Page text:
From the New York Times today, regarding the Senate health insurance reform bill, announced last night:
"Many provisions of Mr. Reid’s bill, including the creation of insurance markets, or exchanges, would take effect in 2014, a year later than similar provisions of the House bill. The delay is intended primarily to reduce the cost of the legislation."
Five years. Um, I mean, FIVE YEARS!
Get a calculator and figure out what your insurance premium is going to cost if you increase it, oh, 15% each year for five years. (And if you have employer-based insurance, you're not out of this mix, because your employer is going to raise your contribution and reduce your benefits as time goes by. And keep in mind that my insurer raised their premiums twice this year, for an effective increase of 33%.)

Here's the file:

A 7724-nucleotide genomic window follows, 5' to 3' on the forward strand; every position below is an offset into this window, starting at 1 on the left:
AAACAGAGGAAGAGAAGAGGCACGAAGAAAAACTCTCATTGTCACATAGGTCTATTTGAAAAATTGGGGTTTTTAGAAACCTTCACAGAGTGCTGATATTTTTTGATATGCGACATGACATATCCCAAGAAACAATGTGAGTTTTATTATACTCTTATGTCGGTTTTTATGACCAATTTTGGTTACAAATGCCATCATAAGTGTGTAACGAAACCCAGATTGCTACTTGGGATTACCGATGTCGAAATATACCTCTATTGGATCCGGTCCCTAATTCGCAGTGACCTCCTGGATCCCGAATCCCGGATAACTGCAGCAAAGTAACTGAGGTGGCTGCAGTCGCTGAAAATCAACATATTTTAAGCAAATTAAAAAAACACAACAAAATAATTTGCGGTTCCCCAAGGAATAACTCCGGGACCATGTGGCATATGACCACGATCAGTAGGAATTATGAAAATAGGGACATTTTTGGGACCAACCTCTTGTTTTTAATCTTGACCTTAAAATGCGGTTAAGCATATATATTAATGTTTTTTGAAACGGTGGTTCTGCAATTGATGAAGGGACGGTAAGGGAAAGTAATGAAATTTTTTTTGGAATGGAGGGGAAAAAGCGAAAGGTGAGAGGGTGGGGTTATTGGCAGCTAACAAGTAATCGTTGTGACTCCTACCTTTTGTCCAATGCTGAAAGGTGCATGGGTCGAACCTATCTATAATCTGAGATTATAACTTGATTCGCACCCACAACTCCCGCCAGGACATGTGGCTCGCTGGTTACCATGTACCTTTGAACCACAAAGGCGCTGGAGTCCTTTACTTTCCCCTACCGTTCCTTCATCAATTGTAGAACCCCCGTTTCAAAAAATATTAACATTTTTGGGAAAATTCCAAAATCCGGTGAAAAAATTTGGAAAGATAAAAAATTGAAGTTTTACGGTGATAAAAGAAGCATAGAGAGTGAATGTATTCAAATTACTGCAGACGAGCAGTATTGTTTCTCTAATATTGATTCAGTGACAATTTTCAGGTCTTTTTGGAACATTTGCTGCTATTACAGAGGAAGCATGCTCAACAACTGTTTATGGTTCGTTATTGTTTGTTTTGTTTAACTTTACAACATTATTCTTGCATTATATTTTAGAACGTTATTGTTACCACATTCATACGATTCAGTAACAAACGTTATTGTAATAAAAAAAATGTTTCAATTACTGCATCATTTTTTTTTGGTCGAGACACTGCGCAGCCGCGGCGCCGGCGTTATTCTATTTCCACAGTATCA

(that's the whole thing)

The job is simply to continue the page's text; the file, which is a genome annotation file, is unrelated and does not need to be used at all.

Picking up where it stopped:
Then figure out how you're going to pay for it.
I don't know anyone who has gotten a 15% increase in salary lately. In fact, of the people I'm closest to, two lost their jobs within the past year. One has returned to work part-time, the other is still looking. One who hadn't worked in 12 years is now working full-time in order to provide insurance benefits. One has taken two pay cuts in order to keep a job.
And I'm sorry, but that bullshit about the delay being a way to "reduce the cost of legislation?" Sounds like a way for insurance companies to stick it to their customers for half a decade more.
Disappointed? Who, me? You betcha. Bitterly. I hope there's something in the more than 2000 pages that puts the brakes on rising premiums beginning on Day One. So far I haven't found it.